The most popular and promising example of a crypto-collateralized stablecoin at the moment is Dai. Created by MakerDAO, Dai is a stablecoin that has a face-value pegged to USD, but is actually backed by Ethereum (ETH) that is locked up in smart contracts.MakerDAO limits the effects of market volatility through a 1:1 soft peg to the U.S.dollar, maintained with an underlying basket of crypto assets, collateralized debt positions, and automated stability mechanisms.
Although in practice this concept has not worked out as planned when it comes to price stability. DAI has been below $1 for much of 2019 and has even dropped under $0.95on a couple of occasions. MakerDAO users have therefore voted to increase the stability fee on six separate occasions this year, with the most recent vote, at the time of this writing, on June 27th 2019 deciding that the fee will rise from 11.5% (as decided on April 11) to a high of 17.5% per year. Even with this hike, the MakerDAOcommunity is not confident that the value of DAI won’t keep fluctuating.
4.Non-collateralized stablecoins. An algorithmically governed approach to expanding and contracting the currency supply that is modeled after central banks’ management over their nations’ monetary supplies. Utilizing algorithms to automatically increase or decrease the amount of stablecoins in circulation for a low-volatility digital currency.
Among the first models proposed was the Seigniorage Shares Model named after Robert Sams’ article from October 2014, which describes stablecoins with flexible/elastic money supply governed by algorithms that programmatically buy and sell a stablecoin’s tokens in order to maintain the token price near the intended peg.
Non-collateralized coins are scalable, the most decentralized type of stablecoin that is not reliant on any asset’s strength. Meaning, even when another global recession occurs, or the entire crypto market crashes, an algorithmic stablecoin would be able to survive and maintain its stability. These are next-generation stablecoins that are disrupting the monetary paradigm, creating the utmost scrutiny by regulatory bodies while also arousing considerable interest.
Attempts from SagaCoin, Basis, Kowala, and others were unsuccessful due to being shut down by US regulatory bodies before even given a chance; others have pivoted towards different business models such as Havven into Synthetix, which transitioned into a crypto-backed synthetic asset platform; while others that looked promising during the ICO boom of 2017 have not been heard from since the bear market of2018.
Currently, the most well known elastic coin is Ampleforth, which was rebranded and was formerly known as Fragments, trading at $1.46 USD at a volume of $165,437 USD, asof July 3rd 2019. However, Amples are in fact not stablecoins, and actually thrive off volatility, also known as Smart Commodity Money.
Semiott belongs to the next-generation, non-collateralized category of stablecoins.
Semiott: A Time-Locked Stablecoin Platform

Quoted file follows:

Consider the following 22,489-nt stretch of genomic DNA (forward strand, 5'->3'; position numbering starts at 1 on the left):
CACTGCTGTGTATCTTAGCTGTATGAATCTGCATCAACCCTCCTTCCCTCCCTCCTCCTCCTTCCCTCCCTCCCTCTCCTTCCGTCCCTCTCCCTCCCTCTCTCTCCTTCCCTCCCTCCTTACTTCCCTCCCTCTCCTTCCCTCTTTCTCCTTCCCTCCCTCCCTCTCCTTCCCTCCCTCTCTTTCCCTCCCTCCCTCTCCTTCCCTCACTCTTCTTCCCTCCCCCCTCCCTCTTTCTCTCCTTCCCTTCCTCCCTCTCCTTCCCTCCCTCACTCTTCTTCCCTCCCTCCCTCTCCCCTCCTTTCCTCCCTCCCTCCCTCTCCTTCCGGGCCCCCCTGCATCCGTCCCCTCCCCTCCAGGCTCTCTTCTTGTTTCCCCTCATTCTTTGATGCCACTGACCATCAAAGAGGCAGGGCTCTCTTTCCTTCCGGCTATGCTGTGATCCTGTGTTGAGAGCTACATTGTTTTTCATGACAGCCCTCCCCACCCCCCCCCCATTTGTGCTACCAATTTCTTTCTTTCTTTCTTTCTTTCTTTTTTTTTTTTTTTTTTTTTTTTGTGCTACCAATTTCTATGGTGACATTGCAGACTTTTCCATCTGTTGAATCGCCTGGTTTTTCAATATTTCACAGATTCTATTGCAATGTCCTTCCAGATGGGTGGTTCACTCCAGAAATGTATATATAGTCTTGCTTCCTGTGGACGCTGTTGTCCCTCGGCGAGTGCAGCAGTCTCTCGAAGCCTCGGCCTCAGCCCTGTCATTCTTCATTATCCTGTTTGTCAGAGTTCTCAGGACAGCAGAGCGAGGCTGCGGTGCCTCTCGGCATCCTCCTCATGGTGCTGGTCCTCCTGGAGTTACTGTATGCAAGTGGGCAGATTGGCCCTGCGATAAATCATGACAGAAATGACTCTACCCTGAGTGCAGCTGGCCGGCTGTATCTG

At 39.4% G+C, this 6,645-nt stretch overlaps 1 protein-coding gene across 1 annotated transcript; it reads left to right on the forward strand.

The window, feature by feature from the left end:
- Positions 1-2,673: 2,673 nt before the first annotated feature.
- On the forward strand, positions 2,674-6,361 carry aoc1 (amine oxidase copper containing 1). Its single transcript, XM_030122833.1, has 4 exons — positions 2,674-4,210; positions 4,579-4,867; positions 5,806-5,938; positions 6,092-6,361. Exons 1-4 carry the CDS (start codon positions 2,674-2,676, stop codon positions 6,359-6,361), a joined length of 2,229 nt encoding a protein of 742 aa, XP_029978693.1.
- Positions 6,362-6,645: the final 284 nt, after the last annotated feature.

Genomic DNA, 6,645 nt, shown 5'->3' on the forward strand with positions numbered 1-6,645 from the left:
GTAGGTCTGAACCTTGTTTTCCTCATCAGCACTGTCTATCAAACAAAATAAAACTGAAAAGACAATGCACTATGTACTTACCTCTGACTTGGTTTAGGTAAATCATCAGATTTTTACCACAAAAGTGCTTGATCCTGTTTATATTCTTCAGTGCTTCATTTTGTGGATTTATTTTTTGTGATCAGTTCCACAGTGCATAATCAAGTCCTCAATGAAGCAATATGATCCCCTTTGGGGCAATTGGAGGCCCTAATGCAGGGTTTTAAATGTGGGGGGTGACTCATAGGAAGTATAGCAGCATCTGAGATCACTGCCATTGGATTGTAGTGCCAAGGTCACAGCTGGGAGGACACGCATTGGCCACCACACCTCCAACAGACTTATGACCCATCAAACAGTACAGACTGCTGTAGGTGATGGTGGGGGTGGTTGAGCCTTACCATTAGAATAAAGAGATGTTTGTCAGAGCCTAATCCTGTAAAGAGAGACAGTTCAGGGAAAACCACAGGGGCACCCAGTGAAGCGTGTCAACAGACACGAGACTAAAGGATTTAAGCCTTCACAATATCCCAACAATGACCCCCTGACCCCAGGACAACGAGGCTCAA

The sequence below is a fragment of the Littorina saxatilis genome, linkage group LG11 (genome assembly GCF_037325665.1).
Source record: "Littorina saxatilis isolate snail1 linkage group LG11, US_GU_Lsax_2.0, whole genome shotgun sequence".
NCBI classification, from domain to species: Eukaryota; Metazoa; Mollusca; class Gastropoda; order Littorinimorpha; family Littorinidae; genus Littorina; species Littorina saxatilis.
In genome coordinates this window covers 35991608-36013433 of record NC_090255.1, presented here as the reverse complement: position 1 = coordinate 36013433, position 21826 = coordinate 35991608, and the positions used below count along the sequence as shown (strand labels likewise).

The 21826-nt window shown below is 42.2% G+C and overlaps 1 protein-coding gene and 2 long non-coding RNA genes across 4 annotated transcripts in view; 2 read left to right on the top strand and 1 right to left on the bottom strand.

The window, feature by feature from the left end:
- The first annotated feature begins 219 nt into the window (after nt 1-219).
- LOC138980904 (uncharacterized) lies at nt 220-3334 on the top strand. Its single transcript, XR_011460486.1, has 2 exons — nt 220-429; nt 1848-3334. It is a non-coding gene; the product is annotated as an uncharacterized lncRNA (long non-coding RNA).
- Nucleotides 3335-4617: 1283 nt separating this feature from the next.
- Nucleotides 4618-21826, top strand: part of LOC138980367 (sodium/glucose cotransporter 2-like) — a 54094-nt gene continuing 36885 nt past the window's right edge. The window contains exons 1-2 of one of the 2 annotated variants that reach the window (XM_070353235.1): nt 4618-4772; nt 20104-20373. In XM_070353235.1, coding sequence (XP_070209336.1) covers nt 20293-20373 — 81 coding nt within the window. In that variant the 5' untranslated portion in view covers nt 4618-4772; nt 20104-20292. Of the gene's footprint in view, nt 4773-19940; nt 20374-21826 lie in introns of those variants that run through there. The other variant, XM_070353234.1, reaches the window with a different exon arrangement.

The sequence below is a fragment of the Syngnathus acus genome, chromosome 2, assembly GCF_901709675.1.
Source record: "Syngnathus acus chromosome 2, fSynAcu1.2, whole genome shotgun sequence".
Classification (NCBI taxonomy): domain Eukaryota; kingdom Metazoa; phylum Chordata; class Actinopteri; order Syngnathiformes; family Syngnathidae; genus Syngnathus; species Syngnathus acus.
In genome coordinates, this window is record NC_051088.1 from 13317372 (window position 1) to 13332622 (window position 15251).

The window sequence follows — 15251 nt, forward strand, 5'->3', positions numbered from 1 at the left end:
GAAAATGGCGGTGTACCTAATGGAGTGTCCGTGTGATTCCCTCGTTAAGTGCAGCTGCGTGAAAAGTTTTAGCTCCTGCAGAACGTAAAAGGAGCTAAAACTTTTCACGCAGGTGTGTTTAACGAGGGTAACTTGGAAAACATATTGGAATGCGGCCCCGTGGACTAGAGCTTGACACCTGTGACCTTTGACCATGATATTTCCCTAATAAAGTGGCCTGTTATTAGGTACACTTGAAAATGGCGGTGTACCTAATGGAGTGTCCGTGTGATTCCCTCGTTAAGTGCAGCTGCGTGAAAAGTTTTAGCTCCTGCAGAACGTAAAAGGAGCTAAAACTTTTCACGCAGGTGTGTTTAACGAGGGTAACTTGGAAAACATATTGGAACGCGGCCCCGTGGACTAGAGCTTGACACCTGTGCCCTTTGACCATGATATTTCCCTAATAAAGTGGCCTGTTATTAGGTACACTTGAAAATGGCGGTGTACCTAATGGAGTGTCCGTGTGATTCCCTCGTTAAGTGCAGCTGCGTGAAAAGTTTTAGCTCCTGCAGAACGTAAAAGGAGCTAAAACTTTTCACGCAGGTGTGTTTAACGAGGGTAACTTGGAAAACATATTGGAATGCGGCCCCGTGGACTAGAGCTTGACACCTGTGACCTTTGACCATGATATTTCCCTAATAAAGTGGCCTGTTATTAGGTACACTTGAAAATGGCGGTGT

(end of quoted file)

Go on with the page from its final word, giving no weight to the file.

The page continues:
Stablecoins aim to solve this by offering price stability and steady valuations. A stablecoin should ideally retain its purchasing power and have minimum inflation. On top of this stability, they also have the benefit of other decentralized Fiat-collateralized stablecoins are pegged to a particular currency and require a custodian to hold the fiat currency or commodity as a collateral in reserve to guarantee the redemption of the token. There are generally four categories of stable coins that are backed either by fiat (ex: yen), commodity (ex: gold), crypto (ex: bitcoin), and algorithms.
An algorithmic stablecoin is a token that adjusts its supply deterministically in order to move the price of the token in the direction of a price target. Generally, an algorithmic stablecoin expands its supply when it is above the price target and contracts when it is below. The SemiottNet stablecoin relies on smart contracts that use algorithms to adjust the supply of the stablecoins based on VDF secured time weighted averages. This ensures that the algorithm will respond to changing market forces and ensures that the algorithm cannot be manipulated by bad actors.
The biggest challenge, with algorithmic stablecoins, is when demand-side forces are transposed into the token supply. In algorithmic stablecoins with an elastic supply demand there is a potential to “front run” adjustments by analyzing data in anticipation of upcoming changes in supply. This generates further directional momentum in what can eventually become violent feedback loop. This would detract from the purpose of a stablecoin. Semiott stablecoin solves this issue with its device of money streaming and quadratic funding. In particular, what makes Semiott stablecoin unique is its application of the VDF secured time-lock.
A time lock is a type of smart contract primitive that restricts the spending of a coin until a specified future or block height. These “time-lock puzzles” are computational problems that cannot be solved without running a computer continuously for at least a certain amount of time. Time lock puzzles are flawed in that those with more computational resources might be able to solve the time-lock puzzle more quickly, by using large parallel computers. Verifiable delay functions solve this by taking a medium-large quantity of non-parallelizable work to compute.